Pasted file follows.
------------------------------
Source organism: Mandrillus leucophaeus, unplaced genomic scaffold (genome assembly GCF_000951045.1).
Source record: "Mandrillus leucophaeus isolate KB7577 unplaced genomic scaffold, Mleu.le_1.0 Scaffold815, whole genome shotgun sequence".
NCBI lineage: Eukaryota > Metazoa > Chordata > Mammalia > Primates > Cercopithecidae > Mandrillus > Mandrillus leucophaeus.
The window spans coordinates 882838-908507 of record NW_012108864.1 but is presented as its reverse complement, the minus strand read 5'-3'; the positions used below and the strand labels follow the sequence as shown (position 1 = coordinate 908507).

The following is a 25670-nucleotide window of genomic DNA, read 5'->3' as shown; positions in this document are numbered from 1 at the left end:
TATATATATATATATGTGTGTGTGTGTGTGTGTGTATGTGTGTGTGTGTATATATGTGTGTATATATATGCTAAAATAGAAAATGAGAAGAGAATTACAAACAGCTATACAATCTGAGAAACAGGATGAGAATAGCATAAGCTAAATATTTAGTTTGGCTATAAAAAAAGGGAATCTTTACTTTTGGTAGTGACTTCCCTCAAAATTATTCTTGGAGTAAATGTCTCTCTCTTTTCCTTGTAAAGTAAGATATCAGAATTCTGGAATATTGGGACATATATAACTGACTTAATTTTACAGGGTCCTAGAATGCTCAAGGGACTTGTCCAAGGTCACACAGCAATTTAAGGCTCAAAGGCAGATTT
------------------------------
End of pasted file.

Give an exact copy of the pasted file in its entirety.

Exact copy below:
Source organism: Mandrillus leucophaeus, unplaced genomic scaffold (genome assembly GCF_000951045.1).
Source record: "Mandrillus leucophaeus isolate KB7577 unplaced genomic scaffold, Mleu.le_1.0 Scaffold815, whole genome shotgun sequence".
NCBI lineage: Eukaryota > Metazoa > Chordata > Mammalia > Primates > Cercopithecidae > Mandrillus > Mandrillus leucophaeus.
The window spans coordinates 882838-908507 of record NW_012108864.1 but is presented as its reverse complement, the minus strand read 5'-3'; the positions used below and the strand labels follow the sequence as shown (position 1 = coordinate 908507).

The following is a 25670-nucleotide window of genomic DNA, read 5'->3' as shown; positions in this document are numbered from 1 at the left end:
TATATATATATATATGTGTGTGTGTGTGTGTGTGTATGTGTGTGTGTGTATATATGTGTGTATATATATGCTAAAATAGAAAATGAGAAGAGAATTACAAACAGCTATACAATCTGAGAAACAGGATGAGAATAGCATAAGCTAAATATTTAGTTTGGCTATAAAAAAAGGGAATCTTTACTTTTGGTAGTGACTTCCCTCAAAATTATTCTTGGAGTAAATGTCTCTCTCTTTTCCTTGTAAAGTAAGATATCAGAATTCTGGAATATTGGGACATATATAACTGACTTAATTTTACAGGGTCCTAGAATGCTCAAGGGACTTGTCCAAGGTCACACAGCAATTTAAGGCTCAAAGGCAGATTT